The OAML is the common or collective voice of Ontario's community-based, medical
laboratories and speaks on behalf of those laboratories which are owned and
operated in Ontario and which operate throughout the rest of Canada. Our
members in Ontario alone respond to 13.5 million patient visits per year by
providing nearly 80 million medical laboratory tests. In North America,
diagnostic laboratories provide more than 70 per cent of the objective
information that physicians use in the diagnosis and treatment of patients.
Ontario's community-based laboratories are an integral part of the health care
system. Along with the Canadian Healthcare Association, the Canadian
Pharmacists Association, and the Canadian Healthcare Association, we have
sought an opinion from Heenan Blaikie and have submitted it to the committee
for your deliberations. We fully endorse that. Our members have given much
consideration to the provisions and implications of Bill C-6 for community
laboratories and across the health care sector in general.
However, this bill was not developed with health care and health care providers
in mind. Our concerns fall into two major categories. Our first concern relates
to the confidentiality of health information.
It has been said that health information is intensely sensitive in nature, so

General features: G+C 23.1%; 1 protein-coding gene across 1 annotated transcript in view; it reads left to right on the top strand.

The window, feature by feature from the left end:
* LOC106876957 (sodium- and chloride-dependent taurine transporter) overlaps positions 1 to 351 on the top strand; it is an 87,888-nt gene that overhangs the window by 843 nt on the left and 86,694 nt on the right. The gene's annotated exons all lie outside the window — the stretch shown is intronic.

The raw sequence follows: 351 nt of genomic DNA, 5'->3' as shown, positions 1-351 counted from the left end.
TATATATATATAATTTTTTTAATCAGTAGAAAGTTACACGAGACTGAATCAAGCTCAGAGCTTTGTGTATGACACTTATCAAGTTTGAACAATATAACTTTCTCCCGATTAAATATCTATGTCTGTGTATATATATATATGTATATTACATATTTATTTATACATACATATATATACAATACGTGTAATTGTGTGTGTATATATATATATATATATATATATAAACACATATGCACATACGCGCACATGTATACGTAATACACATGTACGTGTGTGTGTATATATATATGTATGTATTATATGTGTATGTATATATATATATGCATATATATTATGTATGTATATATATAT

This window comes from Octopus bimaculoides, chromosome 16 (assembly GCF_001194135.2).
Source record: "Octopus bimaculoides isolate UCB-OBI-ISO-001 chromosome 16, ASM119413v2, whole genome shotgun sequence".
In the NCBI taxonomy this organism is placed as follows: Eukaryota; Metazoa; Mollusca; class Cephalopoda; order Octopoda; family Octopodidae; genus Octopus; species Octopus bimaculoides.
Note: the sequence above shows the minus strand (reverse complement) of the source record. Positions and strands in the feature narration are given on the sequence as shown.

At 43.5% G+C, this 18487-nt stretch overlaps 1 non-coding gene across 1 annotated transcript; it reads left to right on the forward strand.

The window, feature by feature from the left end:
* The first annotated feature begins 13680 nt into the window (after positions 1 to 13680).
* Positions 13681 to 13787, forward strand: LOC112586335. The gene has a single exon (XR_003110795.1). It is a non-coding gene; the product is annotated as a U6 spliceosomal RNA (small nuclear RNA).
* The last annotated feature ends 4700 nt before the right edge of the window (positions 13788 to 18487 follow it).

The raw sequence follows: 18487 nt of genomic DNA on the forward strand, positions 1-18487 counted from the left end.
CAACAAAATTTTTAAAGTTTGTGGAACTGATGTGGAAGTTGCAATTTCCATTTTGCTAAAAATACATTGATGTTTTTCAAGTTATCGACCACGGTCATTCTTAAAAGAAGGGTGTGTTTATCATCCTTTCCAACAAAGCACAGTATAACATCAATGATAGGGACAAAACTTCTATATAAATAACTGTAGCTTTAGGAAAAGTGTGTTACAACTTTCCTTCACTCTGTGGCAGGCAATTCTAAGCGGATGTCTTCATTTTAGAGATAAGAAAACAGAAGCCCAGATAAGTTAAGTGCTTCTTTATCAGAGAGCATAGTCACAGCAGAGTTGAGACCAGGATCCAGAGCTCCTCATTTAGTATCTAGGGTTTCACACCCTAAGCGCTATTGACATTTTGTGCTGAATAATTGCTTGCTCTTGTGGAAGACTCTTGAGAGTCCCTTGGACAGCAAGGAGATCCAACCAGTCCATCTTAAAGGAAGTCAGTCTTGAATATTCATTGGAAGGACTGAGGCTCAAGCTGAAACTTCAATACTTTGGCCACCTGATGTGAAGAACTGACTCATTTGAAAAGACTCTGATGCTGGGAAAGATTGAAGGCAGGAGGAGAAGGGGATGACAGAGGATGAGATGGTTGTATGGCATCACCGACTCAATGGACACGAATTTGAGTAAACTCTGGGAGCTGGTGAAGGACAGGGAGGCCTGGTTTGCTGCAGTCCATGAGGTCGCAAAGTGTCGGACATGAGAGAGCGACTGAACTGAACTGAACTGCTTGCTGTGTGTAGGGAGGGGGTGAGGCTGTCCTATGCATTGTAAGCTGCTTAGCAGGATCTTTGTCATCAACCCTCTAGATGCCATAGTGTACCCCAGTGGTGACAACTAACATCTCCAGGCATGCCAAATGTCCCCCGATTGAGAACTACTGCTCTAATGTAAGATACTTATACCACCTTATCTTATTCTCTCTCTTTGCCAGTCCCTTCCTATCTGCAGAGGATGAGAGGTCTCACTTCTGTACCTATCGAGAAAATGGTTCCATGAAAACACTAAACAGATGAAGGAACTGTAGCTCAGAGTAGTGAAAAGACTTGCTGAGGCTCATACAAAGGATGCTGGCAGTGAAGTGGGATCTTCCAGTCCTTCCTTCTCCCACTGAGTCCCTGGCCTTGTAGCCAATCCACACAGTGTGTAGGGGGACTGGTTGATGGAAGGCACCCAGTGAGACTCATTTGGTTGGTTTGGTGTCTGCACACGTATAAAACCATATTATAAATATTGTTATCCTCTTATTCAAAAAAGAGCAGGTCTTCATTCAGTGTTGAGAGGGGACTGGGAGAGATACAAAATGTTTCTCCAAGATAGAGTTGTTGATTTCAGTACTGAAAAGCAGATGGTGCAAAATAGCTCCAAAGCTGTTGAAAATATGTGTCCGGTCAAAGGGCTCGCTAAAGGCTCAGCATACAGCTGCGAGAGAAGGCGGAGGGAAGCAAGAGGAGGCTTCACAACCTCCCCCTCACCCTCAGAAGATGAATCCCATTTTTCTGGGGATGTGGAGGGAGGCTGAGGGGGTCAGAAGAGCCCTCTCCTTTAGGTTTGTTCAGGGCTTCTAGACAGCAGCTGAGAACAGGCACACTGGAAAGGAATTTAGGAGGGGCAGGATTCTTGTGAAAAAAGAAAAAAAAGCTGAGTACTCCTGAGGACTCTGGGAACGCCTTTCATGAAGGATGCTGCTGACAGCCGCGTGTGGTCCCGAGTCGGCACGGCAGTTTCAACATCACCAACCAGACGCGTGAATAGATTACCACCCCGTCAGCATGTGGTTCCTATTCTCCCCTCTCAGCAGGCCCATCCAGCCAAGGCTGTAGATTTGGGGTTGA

intimately linked to the dignity, integrity and autonomy of the individual and
yet so indispensable to health care providers, researchers, planners, and
managers for the sake of the individual and for the viability and
sustainability of the health care system as a whole.
In Ontario, it is currently required, by regulation, under the Ontario
Laboratory and Specimen Collection Centre Licensing Act that laboratories must
report the results of the test to the person who requested it. It is not clear,
however, if such a requirement to disclose under provincial regulation would be
a permitted disclosure under clause 4.3 of Schedule 1 of Bill C-6.
The impact is that of consent. If such a disclosure were not permitted, our
member laboratories would be required to seek the informed consent of the
patient in order to perform the test or diagnostic procedure, and then to pass
the test results back to the physician. This places the laboratory awkwardly in
the middle of the patient/physician relationship, and will require enormous
The associated costs would increase. The cost of such changes could not be
absorbed by an industry which already provides, with no reimbursement, tests
over and above our provincial cap in the millions of dollars. Increased
patient, laboratory staff time regarding explanations to new changes will add
additional costs and time to our already overburdened system.
There are also language considerations. Currently, the patient and physician
understand each other very well in a particular language. In a laboratory or
specimen collection centre however, where services are provided in either of
our two official languages depending on the location of the centres, patients
presenting for tests may not be able to give informed consent to the procedure
if their understanding is incomplete or in the absence of a translator.
On the matter of disclosure of information, it is not clear if community-based
laboratories would be permitted to disclose information as we currently do to
the Ontario Ministry of Health under the proposed section 4.5 of Schedule 1.
The complexity and gravity of this issue was highlighted by members of this
Chamber earlier this week. One Senator suggested that concerns voiced by "health
professional associations regarding the issue of personal information and other